“Have fun!” my mother calls out the car window, taking wholehearted enjoyment out of my misery. I slam the door and hurry towards the church steps without looking back.
Inside, people smile at me when I sit down. They know I don’t belong. I slouch in my seat and stare at my phone while we wait to begin and I don’t ever want to look up at their smiling faces. I did research before I got here to ensure that I wouldn’t have to speak and I read that speaking is optional, otherwise there’s no way I would have come. I would have waited inside the vestibule until my mother drove away or walked down the aisle and snuck out the back door. We’re sitting in a circle, as I had expected, and when it starts, they go around, one by one, introducing themselves and identifying as alcoholics, like it’s not obvious. It seems I was misinformed because after the man to my left says his name all eyes turn to me, and I don’t have much of a choice after all. I want to ask, “Isn’t this supposed to be anonymous?” Instead, I panic and say, “Hi. I’m Steven, and I’m an alcoholic.”
I stay quiet for the remainder of the meeting, half listening to the others talk about their faith in a higher power. A man named Derek describes waking up every morning for thirteen years disappointed in himself. For the rest of the meeting I try to figure out if it really is possible to be disappointed in one’s self or if such disappointment really stems from a fear of disappointing others. I picture myself raising my hand and standing up to say, “Excuse me, sir! Who is dictating these rules? You or the world?”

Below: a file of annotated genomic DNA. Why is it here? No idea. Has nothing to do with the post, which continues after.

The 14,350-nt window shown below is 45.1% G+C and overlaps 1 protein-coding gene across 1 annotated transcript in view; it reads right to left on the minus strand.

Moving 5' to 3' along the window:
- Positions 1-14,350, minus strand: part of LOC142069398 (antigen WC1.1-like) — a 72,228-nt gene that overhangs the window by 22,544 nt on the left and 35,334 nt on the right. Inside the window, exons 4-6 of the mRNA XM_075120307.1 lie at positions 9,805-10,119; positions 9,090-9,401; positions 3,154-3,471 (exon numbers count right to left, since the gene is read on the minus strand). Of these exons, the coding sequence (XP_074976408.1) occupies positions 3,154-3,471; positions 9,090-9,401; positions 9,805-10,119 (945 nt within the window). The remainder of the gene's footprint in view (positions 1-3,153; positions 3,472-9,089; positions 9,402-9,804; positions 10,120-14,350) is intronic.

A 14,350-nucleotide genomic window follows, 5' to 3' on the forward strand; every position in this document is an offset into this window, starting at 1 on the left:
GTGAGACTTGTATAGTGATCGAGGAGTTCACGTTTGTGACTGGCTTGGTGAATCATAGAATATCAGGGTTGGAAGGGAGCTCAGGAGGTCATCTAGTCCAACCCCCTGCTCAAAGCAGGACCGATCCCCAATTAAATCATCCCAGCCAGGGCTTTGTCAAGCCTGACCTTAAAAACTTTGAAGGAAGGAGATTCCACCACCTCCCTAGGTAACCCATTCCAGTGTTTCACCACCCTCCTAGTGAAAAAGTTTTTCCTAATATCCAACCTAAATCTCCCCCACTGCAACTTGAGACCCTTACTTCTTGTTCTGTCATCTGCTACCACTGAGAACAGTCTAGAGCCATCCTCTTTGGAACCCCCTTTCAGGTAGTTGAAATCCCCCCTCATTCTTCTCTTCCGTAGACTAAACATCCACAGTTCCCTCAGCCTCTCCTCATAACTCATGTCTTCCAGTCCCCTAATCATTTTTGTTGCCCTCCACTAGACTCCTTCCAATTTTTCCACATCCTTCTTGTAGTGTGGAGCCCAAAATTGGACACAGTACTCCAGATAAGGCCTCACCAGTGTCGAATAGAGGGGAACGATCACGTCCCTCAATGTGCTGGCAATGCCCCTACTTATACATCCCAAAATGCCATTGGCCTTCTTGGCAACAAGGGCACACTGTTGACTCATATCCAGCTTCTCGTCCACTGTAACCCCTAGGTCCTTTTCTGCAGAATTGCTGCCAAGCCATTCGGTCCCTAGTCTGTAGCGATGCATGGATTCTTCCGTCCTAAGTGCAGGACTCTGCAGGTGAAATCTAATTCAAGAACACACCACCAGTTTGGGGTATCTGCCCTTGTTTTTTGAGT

I leave the church feeling pretty smart, like I could take on the universe with my insights. As I walk home, I make a decision; I cannot wait for my mother’s rules to become a memory. You only live once. I should have told that to Derek from AA. Yes, things could be worse; I could be an alcoholic. But, right now, I have the power within me to make my life better, and this thought makes me strong. I will help around the house, open all the bottles and jars. I will watch movies with my mother, be home in time for dinner, maybe even attend one of Adam’s t-ball games. And next time I’m drunk I will definitely not get caught.
Elise Silverstein is a senior English (creative writing) major at SUNY Geneseo. She is from New Jersey and spends most of her free time counting down the days until the end of winter and dreaming of world travel. If she could be best friends with a fictional character it would be Pi Patel from Life of Pi.